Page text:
It is preceded by (English and Chinese) text that says "Length of stay." And then the number 90. So the whole message reads: Length of stay: 90 DAYs, with 天 meaning "days." That's typical for a visa.


10

Traditionally, one would just point and shout their requests in English... As a nation, it's served us well for at least 600 years. The more advanced may wish to transpose a few words into the local language, numbers, 'please' and 'thank you' being the most common For example in French: UNE OF THOSE SIH VOOO PLAY


9

English is a global language, and it is definitely the most widely used language, but to say that knowing will get around everywhere without a problem is entirely wrong. Hotels will generally have someone who speaks English. However, government officials (police, conductors, even customs and those who sell train tickets, aren't as likely. I've been stopped ...


9

I think jpatokal gave excellent advice - considering how much you asked! That's a lot of motivation for a mere tourist! May I add (I live in Korea): When you try to communicate in English, be patient: they may understand you, but they will need their time to respond to you if they are not very fluent. Have a pen and paper ready, or type on your ...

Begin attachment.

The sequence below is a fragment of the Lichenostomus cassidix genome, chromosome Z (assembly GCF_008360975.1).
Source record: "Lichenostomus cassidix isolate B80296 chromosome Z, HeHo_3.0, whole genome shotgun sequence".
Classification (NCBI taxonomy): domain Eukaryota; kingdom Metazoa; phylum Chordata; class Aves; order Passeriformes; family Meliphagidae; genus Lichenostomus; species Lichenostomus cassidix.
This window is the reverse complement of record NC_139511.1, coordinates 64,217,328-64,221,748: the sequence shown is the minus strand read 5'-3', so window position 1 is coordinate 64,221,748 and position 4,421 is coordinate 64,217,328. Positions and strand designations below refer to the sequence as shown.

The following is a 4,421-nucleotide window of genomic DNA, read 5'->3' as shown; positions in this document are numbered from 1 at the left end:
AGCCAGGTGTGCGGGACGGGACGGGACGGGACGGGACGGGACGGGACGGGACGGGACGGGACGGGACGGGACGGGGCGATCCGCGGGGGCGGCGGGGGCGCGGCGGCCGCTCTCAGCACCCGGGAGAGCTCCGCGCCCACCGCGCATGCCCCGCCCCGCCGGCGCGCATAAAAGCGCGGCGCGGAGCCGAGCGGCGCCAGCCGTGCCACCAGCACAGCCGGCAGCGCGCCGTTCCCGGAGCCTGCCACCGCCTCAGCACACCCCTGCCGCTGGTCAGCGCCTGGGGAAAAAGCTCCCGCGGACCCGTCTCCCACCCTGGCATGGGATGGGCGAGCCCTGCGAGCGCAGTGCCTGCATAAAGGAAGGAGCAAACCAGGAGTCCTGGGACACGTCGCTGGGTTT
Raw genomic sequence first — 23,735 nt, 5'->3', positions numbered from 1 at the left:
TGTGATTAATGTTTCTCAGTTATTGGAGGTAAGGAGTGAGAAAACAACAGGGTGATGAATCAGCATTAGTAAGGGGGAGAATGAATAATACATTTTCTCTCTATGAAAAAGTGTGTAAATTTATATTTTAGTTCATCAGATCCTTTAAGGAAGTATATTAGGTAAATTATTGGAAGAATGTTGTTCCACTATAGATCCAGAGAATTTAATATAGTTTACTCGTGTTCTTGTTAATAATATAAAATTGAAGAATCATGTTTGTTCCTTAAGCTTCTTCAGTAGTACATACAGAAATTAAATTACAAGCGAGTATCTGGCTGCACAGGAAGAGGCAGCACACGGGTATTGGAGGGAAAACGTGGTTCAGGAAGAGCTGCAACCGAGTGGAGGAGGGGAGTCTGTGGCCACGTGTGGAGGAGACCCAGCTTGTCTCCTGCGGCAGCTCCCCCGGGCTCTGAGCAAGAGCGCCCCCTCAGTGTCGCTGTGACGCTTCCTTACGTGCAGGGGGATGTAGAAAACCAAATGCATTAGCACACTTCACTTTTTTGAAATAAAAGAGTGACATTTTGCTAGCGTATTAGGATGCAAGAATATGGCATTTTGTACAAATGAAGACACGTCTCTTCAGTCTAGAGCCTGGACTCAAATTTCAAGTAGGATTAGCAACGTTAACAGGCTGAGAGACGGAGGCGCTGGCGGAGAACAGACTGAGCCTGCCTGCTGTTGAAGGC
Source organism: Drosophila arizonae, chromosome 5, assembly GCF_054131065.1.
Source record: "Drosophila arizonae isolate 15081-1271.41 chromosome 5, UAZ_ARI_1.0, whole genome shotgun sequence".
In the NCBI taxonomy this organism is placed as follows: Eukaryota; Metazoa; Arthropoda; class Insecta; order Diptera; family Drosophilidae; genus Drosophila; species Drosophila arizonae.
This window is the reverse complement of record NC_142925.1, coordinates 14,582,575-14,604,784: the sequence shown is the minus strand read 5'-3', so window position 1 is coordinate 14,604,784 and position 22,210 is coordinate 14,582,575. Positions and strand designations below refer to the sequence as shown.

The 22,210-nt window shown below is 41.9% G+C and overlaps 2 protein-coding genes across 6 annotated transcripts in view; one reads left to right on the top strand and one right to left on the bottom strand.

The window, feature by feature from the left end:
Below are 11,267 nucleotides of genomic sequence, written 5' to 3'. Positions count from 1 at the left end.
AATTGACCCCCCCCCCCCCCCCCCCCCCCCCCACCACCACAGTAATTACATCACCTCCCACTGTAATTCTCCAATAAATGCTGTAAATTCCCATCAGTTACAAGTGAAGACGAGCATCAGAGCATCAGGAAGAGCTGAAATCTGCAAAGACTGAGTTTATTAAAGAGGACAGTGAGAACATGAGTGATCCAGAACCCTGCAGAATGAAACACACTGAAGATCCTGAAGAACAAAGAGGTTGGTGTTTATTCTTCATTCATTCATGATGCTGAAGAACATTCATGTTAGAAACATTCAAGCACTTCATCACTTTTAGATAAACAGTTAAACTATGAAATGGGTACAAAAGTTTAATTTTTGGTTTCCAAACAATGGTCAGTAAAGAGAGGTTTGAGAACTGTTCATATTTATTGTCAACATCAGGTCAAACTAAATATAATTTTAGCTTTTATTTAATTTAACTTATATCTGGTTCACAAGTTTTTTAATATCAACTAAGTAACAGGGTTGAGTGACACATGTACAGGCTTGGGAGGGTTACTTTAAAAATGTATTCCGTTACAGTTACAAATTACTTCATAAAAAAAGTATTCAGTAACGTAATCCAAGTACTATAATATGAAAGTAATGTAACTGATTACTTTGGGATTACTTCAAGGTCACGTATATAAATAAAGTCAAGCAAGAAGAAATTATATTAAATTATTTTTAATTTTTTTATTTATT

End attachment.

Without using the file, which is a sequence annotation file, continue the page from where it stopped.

9

Wikitravel has a section on this. Essentially you'll want to learn the script - even if you can't speak it. It at least helps you say words, or if someone says to try the cheese and tells you the word is 'Kashkaval', at least when you see the script saying 'Кашкавал' you'll be able to figure it out, even if slowly. It's immensely useful for street signs ...


9

I live in Terrassa, Catalunya, and I was born in Barcelona. While the political situation might be "tense" I would not worry about it. For those who don't know what's going on, next Sunday a "participation process" is likely to ask catalans whether they want independence from Spain. Spain wants to block this process after blocking attempts for a referendum ...


8

First of all, let's talk about the place. I learned about the Welsh Settlements there while I was in Puerto Madryn, in Patagonia, Argentina. This is where they first landed, and indeed along the shorefront some of the ruins of their first dug-out homes still exist. It must have been tough. Fortunately they expanded, and the town of Gaiman is the Welsh ...


8

Is this what you are looking for? Point it: Traveller's Language Kit - The Original Picture Dictionary (Amazon link) There are a couple of other publications that offer the same thing, but this is the one I've seen most frequently.